In November 2009, e-mails and other documents, such as draft papers and climate data, were hacked from the East Anglia Climate Research Unit. The resulting controversy undermined public trust in the integrity of climate science. Moreover, in early 2010, several errors were found in the 2007 IPCC report. This did not help restore public trust in climate science either.
Since then, independent reviews have vindicated the East Anglia researchers and a high-powered review committee is working to improve the IPCC peer-review process. But in Virginia, Attorney General Ken Cuccinelli is investigating a former University of Virginia climate scientist, Professor Michael Mann, under the Virginia Fraud Against Taxpayers Act. Even self-declared climate skeptics have criticized Mr. Cuccinelli’s decision.
Inspired by these events, 255 members of the US National Academy of Sciences, including 11 Nobel Prize winners, published an open letter in Science. The letter condemns, in strong words, the assault on climate science, saying that “[m]any recent assaults on climate science and, more disturbingly, on climate scientists by climate change deniers, are typically driven by special interests or dogma, not by an honest effort to provide an alternative theory that credibly satisfies the evidence.” The signatories explain what climate science is, reiterate that the current evidence for climate change is compelling, and call for immediate action to reduce greenhouse gas emissions.
Although the letter does a good job at explaining how climate science works and what would constitute a real challenge to the prevailing scientific consensus on climate change, I thought it might be useful to also address this issue in this blog.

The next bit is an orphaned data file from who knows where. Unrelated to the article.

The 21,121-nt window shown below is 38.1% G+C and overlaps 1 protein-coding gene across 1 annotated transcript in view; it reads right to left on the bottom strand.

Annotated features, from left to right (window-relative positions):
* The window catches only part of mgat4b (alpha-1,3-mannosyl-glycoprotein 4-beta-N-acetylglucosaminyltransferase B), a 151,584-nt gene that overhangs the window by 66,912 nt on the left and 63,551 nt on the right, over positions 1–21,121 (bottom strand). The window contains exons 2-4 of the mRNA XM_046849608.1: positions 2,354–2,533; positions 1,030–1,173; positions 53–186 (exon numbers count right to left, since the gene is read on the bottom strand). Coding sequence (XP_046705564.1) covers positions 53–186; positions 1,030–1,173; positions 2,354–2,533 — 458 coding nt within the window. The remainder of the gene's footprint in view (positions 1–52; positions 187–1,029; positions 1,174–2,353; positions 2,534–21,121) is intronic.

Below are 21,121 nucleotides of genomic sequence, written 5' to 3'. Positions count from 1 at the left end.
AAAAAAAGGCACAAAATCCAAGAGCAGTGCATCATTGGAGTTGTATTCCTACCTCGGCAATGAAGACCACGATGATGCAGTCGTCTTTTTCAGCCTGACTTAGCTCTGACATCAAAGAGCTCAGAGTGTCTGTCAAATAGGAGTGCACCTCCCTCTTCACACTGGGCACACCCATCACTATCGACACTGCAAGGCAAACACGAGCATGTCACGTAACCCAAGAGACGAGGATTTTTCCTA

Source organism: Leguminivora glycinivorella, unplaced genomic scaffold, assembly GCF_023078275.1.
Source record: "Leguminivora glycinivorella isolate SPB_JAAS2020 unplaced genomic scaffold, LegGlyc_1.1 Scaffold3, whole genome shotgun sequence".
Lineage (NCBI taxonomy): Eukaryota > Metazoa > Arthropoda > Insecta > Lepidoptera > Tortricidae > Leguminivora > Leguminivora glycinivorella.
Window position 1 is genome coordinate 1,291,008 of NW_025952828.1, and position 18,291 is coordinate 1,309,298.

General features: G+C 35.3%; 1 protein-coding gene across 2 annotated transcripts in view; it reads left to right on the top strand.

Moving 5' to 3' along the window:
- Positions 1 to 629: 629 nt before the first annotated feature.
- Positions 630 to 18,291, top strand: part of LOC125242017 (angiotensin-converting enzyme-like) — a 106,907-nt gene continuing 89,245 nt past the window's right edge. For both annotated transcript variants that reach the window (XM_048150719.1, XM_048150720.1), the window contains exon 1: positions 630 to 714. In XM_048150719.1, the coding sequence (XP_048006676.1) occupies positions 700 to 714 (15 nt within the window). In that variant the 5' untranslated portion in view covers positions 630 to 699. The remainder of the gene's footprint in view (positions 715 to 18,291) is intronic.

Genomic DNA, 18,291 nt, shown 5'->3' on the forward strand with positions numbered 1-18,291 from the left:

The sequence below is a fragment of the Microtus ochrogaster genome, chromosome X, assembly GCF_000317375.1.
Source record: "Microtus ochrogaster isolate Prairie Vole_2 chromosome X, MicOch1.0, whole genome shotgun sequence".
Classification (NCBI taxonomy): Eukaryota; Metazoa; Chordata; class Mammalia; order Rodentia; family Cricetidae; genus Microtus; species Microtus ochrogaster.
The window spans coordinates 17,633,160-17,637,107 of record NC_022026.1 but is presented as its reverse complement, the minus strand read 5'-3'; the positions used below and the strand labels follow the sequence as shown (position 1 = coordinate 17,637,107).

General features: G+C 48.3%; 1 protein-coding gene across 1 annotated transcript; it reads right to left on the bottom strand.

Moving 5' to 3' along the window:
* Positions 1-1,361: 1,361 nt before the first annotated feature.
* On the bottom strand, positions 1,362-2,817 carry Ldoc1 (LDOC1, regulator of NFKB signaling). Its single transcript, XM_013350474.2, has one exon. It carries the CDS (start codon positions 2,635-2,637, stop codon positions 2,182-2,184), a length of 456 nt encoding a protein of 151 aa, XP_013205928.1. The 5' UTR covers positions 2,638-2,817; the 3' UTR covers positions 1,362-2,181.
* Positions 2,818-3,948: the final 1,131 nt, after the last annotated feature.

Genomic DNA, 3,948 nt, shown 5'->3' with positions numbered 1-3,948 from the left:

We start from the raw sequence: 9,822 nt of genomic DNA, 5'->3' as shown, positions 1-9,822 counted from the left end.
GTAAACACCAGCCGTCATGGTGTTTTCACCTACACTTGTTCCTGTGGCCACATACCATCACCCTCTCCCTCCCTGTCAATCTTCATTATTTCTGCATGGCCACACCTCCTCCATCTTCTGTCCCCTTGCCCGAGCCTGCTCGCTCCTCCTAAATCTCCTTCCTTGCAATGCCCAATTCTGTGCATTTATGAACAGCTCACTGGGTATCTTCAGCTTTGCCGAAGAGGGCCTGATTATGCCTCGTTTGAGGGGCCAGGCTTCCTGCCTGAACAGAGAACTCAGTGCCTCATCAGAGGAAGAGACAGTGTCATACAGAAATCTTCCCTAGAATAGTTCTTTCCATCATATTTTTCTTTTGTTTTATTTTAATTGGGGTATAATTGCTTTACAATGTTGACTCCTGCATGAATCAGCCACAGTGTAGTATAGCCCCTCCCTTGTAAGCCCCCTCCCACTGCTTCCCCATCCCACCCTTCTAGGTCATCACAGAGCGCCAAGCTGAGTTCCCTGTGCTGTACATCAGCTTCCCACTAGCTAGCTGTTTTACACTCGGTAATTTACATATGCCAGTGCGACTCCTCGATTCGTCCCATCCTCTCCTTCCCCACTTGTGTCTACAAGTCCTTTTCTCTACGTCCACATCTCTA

As a disclaimer, I should remind the reader that I am social scientist, not a natural scientist, by profession. While the basic principles that govern the social sciences are similar to those that govern the natural sciences, there are undoubtedly practical differences.
Nonetheless, here are my two cents.
1) Science is a collective enterprise. In this regard, climate science is not any different from other sciences: the core idea of anthropogenic global warming is based on a large number of independent studies. Some are more important than others, but the prevailining consensus does not depend on any single study.
2) In science, a theory is challenged by accumulating evidence that is not consistent with it. Reading scientists’ private e-mails may shed some light on how careful and neutral they are. But the content does not challenge a scientific theory, unless there is direct evidence of systematic misconduct. On this point, I dare the reader to go through his or her own e-mail correspondence. I am the first to confess that some of my professional correspondence might not leave a favorable impression if publicized. Scientists are human beings, and they (we) treat private correspondence as… private correspondence. It is the public output, namely refereed publications, that should be fully transparent and ruthlessly criticized by other scientists.
3) A core feature of science is self-correction. Scientists are trained to find anomalies in existing studies and develop theories that can address those anomalies better than the received theories. The system is not perfect, and even incorrect theories may survive for extended periods of time, but I am not aware of any superior system.
4) Climate change is a particularly difficult issue because one of the key implications of the prevailing consensus is that steep emissions reductions are warranted unless societies are willing to accept rapid global warming with potentially disastrous consequences. This urgency, combined with the immense complexity of the Earth’s climate system, implies that any public policies are inevitably based on uncertain conclusions. The fact that we are not sure how much temperatures will increase, and to what effect, will not go away anytime soon. Our political systems must find a way to deal with it.
It is clear that climate change puts scientists under extreme pressure, creating perverse incentives to either overstate the certainty of scientific findings or refrain from publicizing “inconvenient truths,” depending on how the society responds to troubling findings and calls for urgent action. My own view is that climate scientists deserve much more credit for their efforts than they get. There is nothing wrong with challenging prevailing theories — there is nothing more important in science — but persecuting individual scientists for doing their job should be unacceptable in every democratic and free country.